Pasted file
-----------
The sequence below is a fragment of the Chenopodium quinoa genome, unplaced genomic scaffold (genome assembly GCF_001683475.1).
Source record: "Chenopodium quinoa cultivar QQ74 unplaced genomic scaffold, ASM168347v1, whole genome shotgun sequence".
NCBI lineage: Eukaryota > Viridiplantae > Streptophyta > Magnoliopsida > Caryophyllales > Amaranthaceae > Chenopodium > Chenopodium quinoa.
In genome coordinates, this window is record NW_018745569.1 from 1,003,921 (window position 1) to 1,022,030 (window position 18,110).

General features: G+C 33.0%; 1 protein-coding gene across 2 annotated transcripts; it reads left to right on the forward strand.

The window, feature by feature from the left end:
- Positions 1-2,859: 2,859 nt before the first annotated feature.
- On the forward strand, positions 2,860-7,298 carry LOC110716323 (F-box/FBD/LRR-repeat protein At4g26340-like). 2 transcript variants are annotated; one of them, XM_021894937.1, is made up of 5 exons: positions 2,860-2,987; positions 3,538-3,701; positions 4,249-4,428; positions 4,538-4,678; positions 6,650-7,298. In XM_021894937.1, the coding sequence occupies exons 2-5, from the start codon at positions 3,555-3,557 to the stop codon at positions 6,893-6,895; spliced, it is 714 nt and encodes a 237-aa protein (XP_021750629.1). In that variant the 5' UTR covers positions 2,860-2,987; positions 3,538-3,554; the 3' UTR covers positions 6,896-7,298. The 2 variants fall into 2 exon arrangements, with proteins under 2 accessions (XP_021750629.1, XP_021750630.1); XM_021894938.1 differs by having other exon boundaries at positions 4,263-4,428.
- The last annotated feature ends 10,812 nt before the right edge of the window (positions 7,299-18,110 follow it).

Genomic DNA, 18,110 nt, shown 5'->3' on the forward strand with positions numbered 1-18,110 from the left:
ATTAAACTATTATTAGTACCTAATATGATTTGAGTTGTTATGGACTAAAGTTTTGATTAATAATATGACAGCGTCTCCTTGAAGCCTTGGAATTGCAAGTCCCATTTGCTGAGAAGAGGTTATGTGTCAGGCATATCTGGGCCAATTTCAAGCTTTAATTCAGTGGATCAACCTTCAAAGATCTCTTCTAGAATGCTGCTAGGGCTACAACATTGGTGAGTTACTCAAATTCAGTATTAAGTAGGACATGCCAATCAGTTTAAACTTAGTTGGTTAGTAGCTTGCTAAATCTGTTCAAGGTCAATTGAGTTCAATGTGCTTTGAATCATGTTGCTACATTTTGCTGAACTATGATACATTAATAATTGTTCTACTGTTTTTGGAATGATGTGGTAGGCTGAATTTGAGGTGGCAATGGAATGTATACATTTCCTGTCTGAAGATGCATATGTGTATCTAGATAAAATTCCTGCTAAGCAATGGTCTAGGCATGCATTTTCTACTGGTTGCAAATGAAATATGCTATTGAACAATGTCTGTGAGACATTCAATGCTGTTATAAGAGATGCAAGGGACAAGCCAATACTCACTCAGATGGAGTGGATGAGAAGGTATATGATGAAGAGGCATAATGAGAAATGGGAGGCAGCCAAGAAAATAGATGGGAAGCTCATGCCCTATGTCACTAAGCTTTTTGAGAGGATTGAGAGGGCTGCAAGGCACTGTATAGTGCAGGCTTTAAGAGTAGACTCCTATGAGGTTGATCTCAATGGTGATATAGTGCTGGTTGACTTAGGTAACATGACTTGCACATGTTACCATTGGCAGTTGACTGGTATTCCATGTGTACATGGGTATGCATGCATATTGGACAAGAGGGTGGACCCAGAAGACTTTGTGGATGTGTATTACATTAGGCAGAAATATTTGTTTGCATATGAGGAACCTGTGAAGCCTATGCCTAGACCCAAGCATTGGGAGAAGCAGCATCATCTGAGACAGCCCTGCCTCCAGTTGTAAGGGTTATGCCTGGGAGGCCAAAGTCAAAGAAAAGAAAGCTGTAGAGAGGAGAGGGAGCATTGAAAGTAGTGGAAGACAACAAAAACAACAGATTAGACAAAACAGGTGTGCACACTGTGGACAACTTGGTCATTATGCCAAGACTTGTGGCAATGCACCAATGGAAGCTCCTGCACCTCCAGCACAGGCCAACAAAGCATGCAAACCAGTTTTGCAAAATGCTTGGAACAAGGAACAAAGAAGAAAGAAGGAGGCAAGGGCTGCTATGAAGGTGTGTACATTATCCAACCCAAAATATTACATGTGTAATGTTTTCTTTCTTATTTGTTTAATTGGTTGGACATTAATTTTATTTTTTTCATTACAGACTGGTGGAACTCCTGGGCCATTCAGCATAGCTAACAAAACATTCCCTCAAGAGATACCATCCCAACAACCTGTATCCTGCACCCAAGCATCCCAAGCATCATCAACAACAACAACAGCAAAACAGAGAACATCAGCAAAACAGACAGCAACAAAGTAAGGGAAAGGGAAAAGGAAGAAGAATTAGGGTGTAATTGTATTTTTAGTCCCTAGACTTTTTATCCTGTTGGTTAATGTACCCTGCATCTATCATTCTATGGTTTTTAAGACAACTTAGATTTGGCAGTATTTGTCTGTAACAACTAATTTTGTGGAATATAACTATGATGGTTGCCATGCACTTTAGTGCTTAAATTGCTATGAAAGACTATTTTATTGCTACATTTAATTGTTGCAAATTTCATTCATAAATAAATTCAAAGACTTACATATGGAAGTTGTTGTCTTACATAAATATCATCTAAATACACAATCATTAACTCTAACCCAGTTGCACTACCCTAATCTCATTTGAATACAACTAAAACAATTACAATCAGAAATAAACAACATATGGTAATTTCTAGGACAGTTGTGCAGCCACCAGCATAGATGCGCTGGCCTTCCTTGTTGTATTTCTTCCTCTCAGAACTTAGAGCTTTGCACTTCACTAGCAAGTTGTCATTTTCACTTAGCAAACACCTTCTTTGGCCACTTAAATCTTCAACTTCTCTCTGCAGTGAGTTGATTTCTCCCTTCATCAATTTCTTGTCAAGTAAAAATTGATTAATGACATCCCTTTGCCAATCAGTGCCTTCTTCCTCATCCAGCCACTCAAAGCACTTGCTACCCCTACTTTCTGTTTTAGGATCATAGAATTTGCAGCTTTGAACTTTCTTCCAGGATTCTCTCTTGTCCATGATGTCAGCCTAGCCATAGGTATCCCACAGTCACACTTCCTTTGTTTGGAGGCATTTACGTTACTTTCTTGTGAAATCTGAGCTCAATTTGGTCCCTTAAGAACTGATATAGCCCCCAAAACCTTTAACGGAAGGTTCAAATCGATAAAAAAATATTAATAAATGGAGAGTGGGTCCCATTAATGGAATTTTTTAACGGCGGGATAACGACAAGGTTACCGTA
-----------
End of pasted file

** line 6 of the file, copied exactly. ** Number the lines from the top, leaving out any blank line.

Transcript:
The window, feature by feature from the left end: